Some of the well established specialty areas within the field of biomedical engineering are bioinstrumentation, biomechanics, systems physiology and rehabilitation engineering.

  • Bioinstrumentation is the application of electronics and measurement principles and techniques to develop devices used in diagnosis and treatment of disease.
  • Biomechanics is the mechanics applied to biological or medical problems. It includes the study of motion, of material deformation, of flow within the body and in devices and transport of chemical constituents across biological and synthetic media and membranes.
  • Biomaterials describes both living tissue and materials used for implantation. Understanding the properties of the living material is vital in the design of implant materials.
  • Systems physiology is the term used to describe that aspect of biomedical engineering in which engineering strategies, techniques and tools are used to gain a comprehensive and integrated understanding of the function of living organisms ranging from bacteria to humans. Modeling is used in analysis of experimental data and in formulating mathematical descriptions of physiological events.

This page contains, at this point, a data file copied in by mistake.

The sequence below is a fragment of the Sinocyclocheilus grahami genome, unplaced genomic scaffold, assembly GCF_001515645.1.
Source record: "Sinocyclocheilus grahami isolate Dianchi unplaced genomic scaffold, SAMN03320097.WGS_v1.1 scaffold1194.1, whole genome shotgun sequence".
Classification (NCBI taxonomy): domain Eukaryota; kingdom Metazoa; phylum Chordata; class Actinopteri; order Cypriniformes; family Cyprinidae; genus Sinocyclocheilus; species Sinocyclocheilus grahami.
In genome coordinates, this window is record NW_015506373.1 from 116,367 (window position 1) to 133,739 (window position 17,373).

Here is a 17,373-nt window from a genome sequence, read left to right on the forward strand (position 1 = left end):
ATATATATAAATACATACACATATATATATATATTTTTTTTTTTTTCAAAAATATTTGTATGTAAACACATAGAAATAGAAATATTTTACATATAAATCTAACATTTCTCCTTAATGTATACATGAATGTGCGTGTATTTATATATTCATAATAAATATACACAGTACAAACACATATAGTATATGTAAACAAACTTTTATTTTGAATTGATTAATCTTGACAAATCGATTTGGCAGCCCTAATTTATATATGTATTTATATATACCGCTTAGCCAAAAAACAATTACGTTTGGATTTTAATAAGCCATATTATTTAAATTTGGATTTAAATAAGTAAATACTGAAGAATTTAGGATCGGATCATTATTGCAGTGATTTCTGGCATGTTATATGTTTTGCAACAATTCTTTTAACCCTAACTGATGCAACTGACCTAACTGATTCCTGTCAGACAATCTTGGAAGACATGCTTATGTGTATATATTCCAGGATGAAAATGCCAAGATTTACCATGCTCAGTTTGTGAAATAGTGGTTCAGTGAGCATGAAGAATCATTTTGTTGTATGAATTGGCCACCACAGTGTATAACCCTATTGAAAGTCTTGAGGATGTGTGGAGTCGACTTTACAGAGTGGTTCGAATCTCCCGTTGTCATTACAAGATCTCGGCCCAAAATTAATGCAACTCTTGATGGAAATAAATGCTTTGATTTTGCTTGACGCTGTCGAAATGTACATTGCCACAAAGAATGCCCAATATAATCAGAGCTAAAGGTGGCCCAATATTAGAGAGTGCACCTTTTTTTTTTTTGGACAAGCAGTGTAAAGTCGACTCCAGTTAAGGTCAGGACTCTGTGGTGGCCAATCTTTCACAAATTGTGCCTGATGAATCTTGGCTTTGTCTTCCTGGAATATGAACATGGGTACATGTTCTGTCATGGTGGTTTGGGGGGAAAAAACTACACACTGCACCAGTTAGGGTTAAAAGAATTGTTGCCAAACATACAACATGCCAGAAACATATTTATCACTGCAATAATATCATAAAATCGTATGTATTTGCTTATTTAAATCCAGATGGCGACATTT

• Clinical engineering is the application of technology for health care in hospitals. The clinical engineer is a member of the health care team along with physicians, nurses and other hospital staff. Clinical engineers are responsible for developing and maintaining computer database of medical instrumentation and equipment records and for the purchase and use of supplicated medical instruments.
  • Rehabilitation engineering is a new and growing specialty area of biomedical engineering. Rehabilitation engineers expand capabilities and improve the quality of life for individuals with physical impairments.
What do biomedical engineers do?
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Research in Biomedical Engineering

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